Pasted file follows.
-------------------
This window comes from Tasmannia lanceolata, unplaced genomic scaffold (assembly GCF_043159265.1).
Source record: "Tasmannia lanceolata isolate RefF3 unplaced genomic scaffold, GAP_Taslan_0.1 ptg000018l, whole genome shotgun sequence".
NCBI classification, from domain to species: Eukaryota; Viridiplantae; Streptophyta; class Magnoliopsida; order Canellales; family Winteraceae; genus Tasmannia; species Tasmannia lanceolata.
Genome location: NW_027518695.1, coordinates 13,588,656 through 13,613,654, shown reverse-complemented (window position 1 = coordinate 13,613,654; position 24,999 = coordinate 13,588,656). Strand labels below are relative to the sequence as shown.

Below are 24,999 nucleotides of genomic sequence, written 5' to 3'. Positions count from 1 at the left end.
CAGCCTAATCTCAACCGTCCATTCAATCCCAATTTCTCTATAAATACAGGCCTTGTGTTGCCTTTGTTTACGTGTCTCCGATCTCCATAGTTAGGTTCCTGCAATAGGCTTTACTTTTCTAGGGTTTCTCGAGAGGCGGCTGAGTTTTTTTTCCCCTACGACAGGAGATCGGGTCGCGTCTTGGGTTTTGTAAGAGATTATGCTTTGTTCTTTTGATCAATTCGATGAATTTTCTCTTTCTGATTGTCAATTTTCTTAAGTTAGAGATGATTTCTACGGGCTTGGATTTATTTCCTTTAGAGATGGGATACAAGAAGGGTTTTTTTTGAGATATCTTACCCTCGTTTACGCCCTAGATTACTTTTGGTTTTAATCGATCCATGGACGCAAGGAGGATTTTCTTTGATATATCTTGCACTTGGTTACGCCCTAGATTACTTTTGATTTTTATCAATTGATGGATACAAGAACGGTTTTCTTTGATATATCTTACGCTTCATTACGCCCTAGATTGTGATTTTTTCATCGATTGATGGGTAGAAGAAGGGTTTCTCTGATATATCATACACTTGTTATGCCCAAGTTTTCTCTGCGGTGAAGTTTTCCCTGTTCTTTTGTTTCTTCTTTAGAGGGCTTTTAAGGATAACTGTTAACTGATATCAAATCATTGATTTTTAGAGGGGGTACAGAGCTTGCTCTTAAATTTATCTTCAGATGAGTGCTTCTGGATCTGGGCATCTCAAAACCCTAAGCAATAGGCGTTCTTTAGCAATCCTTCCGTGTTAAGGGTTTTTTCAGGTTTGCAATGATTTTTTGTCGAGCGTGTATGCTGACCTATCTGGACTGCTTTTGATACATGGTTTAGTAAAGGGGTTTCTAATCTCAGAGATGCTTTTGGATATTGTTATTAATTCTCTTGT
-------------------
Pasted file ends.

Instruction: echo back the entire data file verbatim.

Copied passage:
This window comes from Tasmannia lanceolata, unplaced genomic scaffold (assembly GCF_043159265.1).
Source record: "Tasmannia lanceolata isolate RefF3 unplaced genomic scaffold, GAP_Taslan_0.1 ptg000018l, whole genome shotgun sequence".
NCBI classification, from domain to species: Eukaryota; Viridiplantae; Streptophyta; class Magnoliopsida; order Canellales; family Winteraceae; genus Tasmannia; species Tasmannia lanceolata.
Genome location: NW_027518695.1, coordinates 13,588,656 through 13,613,654, shown reverse-complemented (window position 1 = coordinate 13,613,654; position 24,999 = coordinate 13,588,656). Strand labels below are relative to the sequence as shown.

Below are 24,999 nucleotides of genomic sequence, written 5' to 3'. Positions count from 1 at the left end.
CAGCCTAATCTCAACCGTCCATTCAATCCCAATTTCTCTATAAATACAGGCCTTGTGTTGCCTTTGTTTACGTGTCTCCGATCTCCATAGTTAGGTTCCTGCAATAGGCTTTACTTTTCTAGGGTTTCTCGAGAGGCGGCTGAGTTTTTTTTCCCCTACGACAGGAGATCGGGTCGCGTCTTGGGTTTTGTAAGAGATTATGCTTTGTTCTTTTGATCAATTCGATGAATTTTCTCTTTCTGATTGTCAATTTTCTTAAGTTAGAGATGATTTCTACGGGCTTGGATTTATTTCCTTTAGAGATGGGATACAAGAAGGGTTTTTTTTGAGATATCTTACCCTCGTTTACGCCCTAGATTACTTTTGGTTTTAATCGATCCATGGACGCAAGGAGGATTTTCTTTGATATATCTTGCACTTGGTTACGCCCTAGATTACTTTTGATTTTTATCAATTGATGGATACAAGAACGGTTTTCTTTGATATATCTTACGCTTCATTACGCCCTAGATTGTGATTTTTTCATCGATTGATGGGTAGAAGAAGGGTTTCTCTGATATATCATACACTTGTTATGCCCAAGTTTTCTCTGCGGTGAAGTTTTCCCTGTTCTTTTGTTTCTTCTTTAGAGGGCTTTTAAGGATAACTGTTAACTGATATCAAATCATTGATTTTTAGAGGGGGTACAGAGCTTGCTCTTAAATTTATCTTCAGATGAGTGCTTCTGGATCTGGGCATCTCAAAACCCTAAGCAATAGGCGTTCTTTAGCAATCCTTCCGTGTTAAGGGTTTTTTCAGGTTTGCAATGATTTTTTGTCGAGCGTGTATGCTGACCTATCTGGACTGCTTTTGATACATGGTTTAGTAAAGGGGTTTCTAATCTCAGAGATGCTTTTGGATATTGTTATTAATTCTCTTGT